The Inspire Aspire Project
After we launched this project we organised two main events, a community information event where we invited Somali parents and children, by reaching out to the following schools Cathays, Willows and Fitzalan to allow the parents to learn about the academic choices available to their children, information regarding the education system and encouraging them to take an active role in their children’s education. We also held an Inspire-Aspire event in which we invited Somali professionals and graduates to share their experience and insight with school/college students and their parents. The idea of the event was to show parents and students the different career choices available to them, allowing them to make more informed decisions regarding their A-level and degree subjects, as well as directing them to our careers page online, in total approximately 80 people attended this event. We trained professionals as mentors, We also provided young girls and boy with mentoring sessions, that included one-to-one sessions that dealt with the child’s needs whether school related or personal. They also had group mentoring sessions that helped them to communicate effectively and build social skills. They also provided with an opportunity to take part in educational trips that enhanced their knowledge of culture and connect with their Somali identity better and develop a stronger of self. Finally, we provided a virtual space for Somali mothers o share their experience and insight about topics related to their children’s education and life in general, to allow them to better relate to their children.
About the Participants
The majority of these children came from families where both parents are uneducated and do not speak the English language, they are the first person that will attend University/Higher education in their families. Most of the children came from families in poverty, some of them were on benefit and others have very low paid jobs, such as taxi drivers and cleaners. Some families are also refugees/immigrants so have a limited knowledge of British educational systems and culture in general. As a result of their parents no being fully integrated into the society the young people are also at risk of getting involved in antisocial/criminal behaviour, and substance misuse. They also have a lack of representative role models from the same cultural background limit their goals and aspirations, in addition to this they have a lack of professional network that limits their opportunities to gain work experiences particularly for more competitive career paths. Furthermore some of the children have problems related to poor housing, living in deprived areas of the city, being brought up by single mothers, low self esteem and the risk of getting involved in gang activities.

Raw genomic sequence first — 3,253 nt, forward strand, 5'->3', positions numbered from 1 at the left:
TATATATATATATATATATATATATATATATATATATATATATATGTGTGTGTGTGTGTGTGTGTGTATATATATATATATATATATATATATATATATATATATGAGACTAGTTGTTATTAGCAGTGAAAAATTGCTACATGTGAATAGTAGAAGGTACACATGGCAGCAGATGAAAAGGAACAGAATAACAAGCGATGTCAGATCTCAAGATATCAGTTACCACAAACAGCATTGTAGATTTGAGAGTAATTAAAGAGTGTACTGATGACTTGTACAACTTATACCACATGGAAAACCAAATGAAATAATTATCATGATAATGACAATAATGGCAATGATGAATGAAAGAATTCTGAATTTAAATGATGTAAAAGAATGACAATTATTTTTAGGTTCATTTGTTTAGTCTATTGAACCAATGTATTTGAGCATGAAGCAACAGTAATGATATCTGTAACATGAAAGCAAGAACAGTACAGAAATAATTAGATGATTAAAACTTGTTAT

At the beginning of the programme, they struggled to confidently interact with each other and expressing themselves. They were also very unsure about not only their career choices but also what even was achievable with the qualifications they already had. We managed to arrange information programs for the youth to interact and connect with their parents. We also ran an event brought the young Somali professionals from different fields to advise the youngsters about career options and choices. The young professionals also explained how the education system works to the parents, because the majority of the parents haven’t been in higher education do not understand the requirements and qualifications needed for higher education applications. The event was meant to inspire the youngsters to become who they aspire to be and reach their full potential, to build up their confidence and self-esteem to make them realize they are capable of becoming someone important in their community.
Mentors sessions were designed to help the youngsters to be aware of their potential, to aspire them to be more ambitious and to be able to make better directions about their future fully knowledgeable about all the opportunities that are available to them.By the end of the session, they gained the information that will help them become independent and confident in choosing their career path. The sessions also provided them with mentors that assisted them in filling their UCAS application and their personal statement, in which the mentors made clear to the young people that they needed to speak to personal yours if they felt they were given unfairly low A-level predictions which were hindering their degree choices. After group sessions, they were confident enough to ask for more guidance regarding their choice of university course. We also managed to arrange information programs for the youth to interact and connect with their parents. We also ran an event brought the young Somali professionals from different fields to advise the youngsters about career options and choices.